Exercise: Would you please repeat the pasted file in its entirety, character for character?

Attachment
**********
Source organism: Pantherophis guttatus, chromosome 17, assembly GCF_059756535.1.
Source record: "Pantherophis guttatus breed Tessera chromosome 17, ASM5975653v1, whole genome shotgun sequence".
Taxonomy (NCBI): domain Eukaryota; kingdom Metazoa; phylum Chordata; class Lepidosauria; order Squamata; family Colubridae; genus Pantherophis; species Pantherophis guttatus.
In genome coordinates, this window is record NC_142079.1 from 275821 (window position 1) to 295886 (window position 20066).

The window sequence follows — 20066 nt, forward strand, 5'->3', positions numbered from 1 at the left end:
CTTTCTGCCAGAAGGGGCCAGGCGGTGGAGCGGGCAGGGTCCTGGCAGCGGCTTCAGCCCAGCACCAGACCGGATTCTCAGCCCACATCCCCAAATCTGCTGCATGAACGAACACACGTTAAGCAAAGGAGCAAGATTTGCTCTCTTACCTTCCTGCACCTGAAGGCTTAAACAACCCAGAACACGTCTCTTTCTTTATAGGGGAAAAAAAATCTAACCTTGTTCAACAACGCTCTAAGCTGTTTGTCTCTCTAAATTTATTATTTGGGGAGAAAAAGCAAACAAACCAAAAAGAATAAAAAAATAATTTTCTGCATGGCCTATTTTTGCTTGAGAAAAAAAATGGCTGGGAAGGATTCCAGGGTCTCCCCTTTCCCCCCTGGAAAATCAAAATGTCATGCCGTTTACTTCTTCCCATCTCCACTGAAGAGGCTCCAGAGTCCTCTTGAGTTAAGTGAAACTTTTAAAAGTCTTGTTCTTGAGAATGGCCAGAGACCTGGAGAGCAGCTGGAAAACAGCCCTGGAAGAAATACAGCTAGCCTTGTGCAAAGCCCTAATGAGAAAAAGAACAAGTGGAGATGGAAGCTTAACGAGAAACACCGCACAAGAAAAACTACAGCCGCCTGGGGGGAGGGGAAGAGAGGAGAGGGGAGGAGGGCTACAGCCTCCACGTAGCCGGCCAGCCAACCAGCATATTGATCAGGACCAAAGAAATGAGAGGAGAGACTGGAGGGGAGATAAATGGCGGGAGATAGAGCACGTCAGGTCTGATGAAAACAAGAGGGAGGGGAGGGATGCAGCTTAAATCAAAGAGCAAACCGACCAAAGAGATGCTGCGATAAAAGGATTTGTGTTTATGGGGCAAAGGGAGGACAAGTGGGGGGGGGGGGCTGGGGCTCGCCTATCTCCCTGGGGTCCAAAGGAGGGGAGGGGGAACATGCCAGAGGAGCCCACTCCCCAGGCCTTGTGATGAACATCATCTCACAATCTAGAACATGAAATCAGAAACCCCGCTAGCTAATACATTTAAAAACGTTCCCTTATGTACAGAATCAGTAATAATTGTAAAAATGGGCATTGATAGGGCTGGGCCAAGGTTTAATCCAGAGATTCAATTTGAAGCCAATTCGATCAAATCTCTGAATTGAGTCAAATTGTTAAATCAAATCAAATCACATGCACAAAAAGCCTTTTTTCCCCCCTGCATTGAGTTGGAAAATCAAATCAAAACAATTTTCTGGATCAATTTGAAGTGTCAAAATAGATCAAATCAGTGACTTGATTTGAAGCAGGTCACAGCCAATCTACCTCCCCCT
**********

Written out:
Source organism: Pantherophis guttatus, chromosome 17, assembly GCF_059756535.1.
Source record: "Pantherophis guttatus breed Tessera chromosome 17, ASM5975653v1, whole genome shotgun sequence".
Taxonomy (NCBI): domain Eukaryota; kingdom Metazoa; phylum Chordata; class Lepidosauria; order Squamata; family Colubridae; genus Pantherophis; species Pantherophis guttatus.
In genome coordinates, this window is record NC_142079.1 from 275821 (window position 1) to 295886 (window position 20066).

The window sequence follows — 20066 nt, forward strand, 5'->3', positions numbered from 1 at the left end:
CTTTCTGCCAGAAGGGGCCAGGCGGTGGAGCGGGCAGGGTCCTGGCAGCGGCTTCAGCCCAGCACCAGACCGGATTCTCAGCCCACATCCCCAAATCTGCTGCATGAACGAACACACGTTAAGCAAAGGAGCAAGATTTGCTCTCTTACCTTCCTGCACCTGAAGGCTTAAACAACCCAGAACACGTCTCTTTCTTTATAGGGGAAAAAAAATCTAACCTTGTTCAACAACGCTCTAAGCTGTTTGTCTCTCTAAATTTATTATTTGGGGAGAAAAAGCAAACAAACCAAAAAGAATAAAAAAATAATTTTCTGCATGGCCTATTTTTGCTTGAGAAAAAAAATGGCTGGGAAGGATTCCAGGGTCTCCCCTTTCCCCCCTGGAAAATCAAAATGTCATGCCGTTTACTTCTTCCCATCTCCACTGAAGAGGCTCCAGAGTCCTCTTGAGTTAAGTGAAACTTTTAAAAGTCTTGTTCTTGAGAATGGCCAGAGACCTGGAGAGCAGCTGGAAAACAGCCCTGGAAGAAATACAGCTAGCCTTGTGCAAAGCCCTAATGAGAAAAAGAACAAGTGGAGATGGAAGCTTAACGAGAAACACCGCACAAGAAAAACTACAGCCGCCTGGGGGGAGGGGAAGAGAGGAGAGGGGAGGAGGGCTACAGCCTCCACGTAGCCGGCCAGCCAACCAGCATATTGATCAGGACCAAAGAAATGAGAGGAGAGACTGGAGGGGAGATAAATGGCGGGAGATAGAGCACGTCAGGTCTGATGAAAACAAGAGGGAGGGGAGGGATGCAGCTTAAATCAAAGAGCAAACCGACCAAAGAGATGCTGCGATAAAAGGATTTGTGTTTATGGGGCAAAGGGAGGACAAGTGGGGGGGGGGGGCTGGGGCTCGCCTATCTCCCTGGGGTCCAAAGGAGGGGAGGGGGAACATGCCAGAGGAGCCCACTCCCCAGGCCTTGTGATGAACATCATCTCACAATCTAGAACATGAAATCAGAAACCCCGCTAGCTAATACATTTAAAAACGTTCCCTTATGTACAGAATCAGTAATAATTGTAAAAATGGGCATTGATAGGGCTGGGCCAAGGTTTAATCCAGAGATTCAATTTGAAGCCAATTCGATCAAATCTCTGAATTGAGTCAAATTGTTAAATCAAATCAAATCACATGCACAAAAAGCCTTTTTTCCCCCCTGCATTGAGTTGGAAAATCAAATCAAAACAATTTTCTGGATCAATTTGAAGTGTCAAAATAGATCAAATCAGTGACTTGATTTGAAGCAGGTCACAGCCAATCTACCTCCCCCT